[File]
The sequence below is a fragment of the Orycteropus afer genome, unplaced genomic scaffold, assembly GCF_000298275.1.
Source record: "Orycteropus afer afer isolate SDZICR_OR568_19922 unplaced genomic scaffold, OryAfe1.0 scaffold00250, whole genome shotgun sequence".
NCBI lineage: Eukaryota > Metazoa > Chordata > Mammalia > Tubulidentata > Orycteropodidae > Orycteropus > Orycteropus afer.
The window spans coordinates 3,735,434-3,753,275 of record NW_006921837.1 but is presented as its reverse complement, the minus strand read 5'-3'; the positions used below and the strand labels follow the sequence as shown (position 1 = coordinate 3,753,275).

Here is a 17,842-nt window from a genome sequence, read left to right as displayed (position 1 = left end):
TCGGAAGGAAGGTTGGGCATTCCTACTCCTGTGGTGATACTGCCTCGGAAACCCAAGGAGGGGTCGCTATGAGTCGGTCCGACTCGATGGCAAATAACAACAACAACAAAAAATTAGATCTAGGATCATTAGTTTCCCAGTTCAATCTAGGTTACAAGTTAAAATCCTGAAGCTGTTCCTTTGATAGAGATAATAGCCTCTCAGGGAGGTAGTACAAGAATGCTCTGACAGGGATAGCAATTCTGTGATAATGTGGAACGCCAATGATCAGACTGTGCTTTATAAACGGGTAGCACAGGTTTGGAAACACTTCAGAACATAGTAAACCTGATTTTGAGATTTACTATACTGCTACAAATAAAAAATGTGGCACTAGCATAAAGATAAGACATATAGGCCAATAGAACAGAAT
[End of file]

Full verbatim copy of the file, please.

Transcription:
The sequence below is a fragment of the Orycteropus afer genome, unplaced genomic scaffold, assembly GCF_000298275.1.
Source record: "Orycteropus afer afer isolate SDZICR_OR568_19922 unplaced genomic scaffold, OryAfe1.0 scaffold00250, whole genome shotgun sequence".
NCBI lineage: Eukaryota > Metazoa > Chordata > Mammalia > Tubulidentata > Orycteropodidae > Orycteropus > Orycteropus afer.
The window spans coordinates 3,735,434-3,753,275 of record NW_006921837.1 but is presented as its reverse complement, the minus strand read 5'-3'; the positions used below and the strand labels follow the sequence as shown (position 1 = coordinate 3,753,275).

Here is a 17,842-nt window from a genome sequence, read left to right as displayed (position 1 = left end):
TCGGAAGGAAGGTTGGGCATTCCTACTCCTGTGGTGATACTGCCTCGGAAACCCAAGGAGGGGTCGCTATGAGTCGGTCCGACTCGATGGCAAATAACAACAACAACAAAAAATTAGATCTAGGATCATTAGTTTCCCAGTTCAATCTAGGTTACAAGTTAAAATCCTGAAGCTGTTCCTTTGATAGAGATAATAGCCTCTCAGGGAGGTAGTACAAGAATGCTCTGACAGGGATAGCAATTCTGTGATAATGTGGAACGCCAATGATCAGACTGTGCTTTATAAACGGGTAGCACAGGTTTGGAAACACTTCAGAACATAGTAAACCTGATTTTGAGATTTACTATACTGCTACAAATAAAAAATGTGGCACTAGCATAAAGATAAGACATATAGGCCAATAGAACAGAAT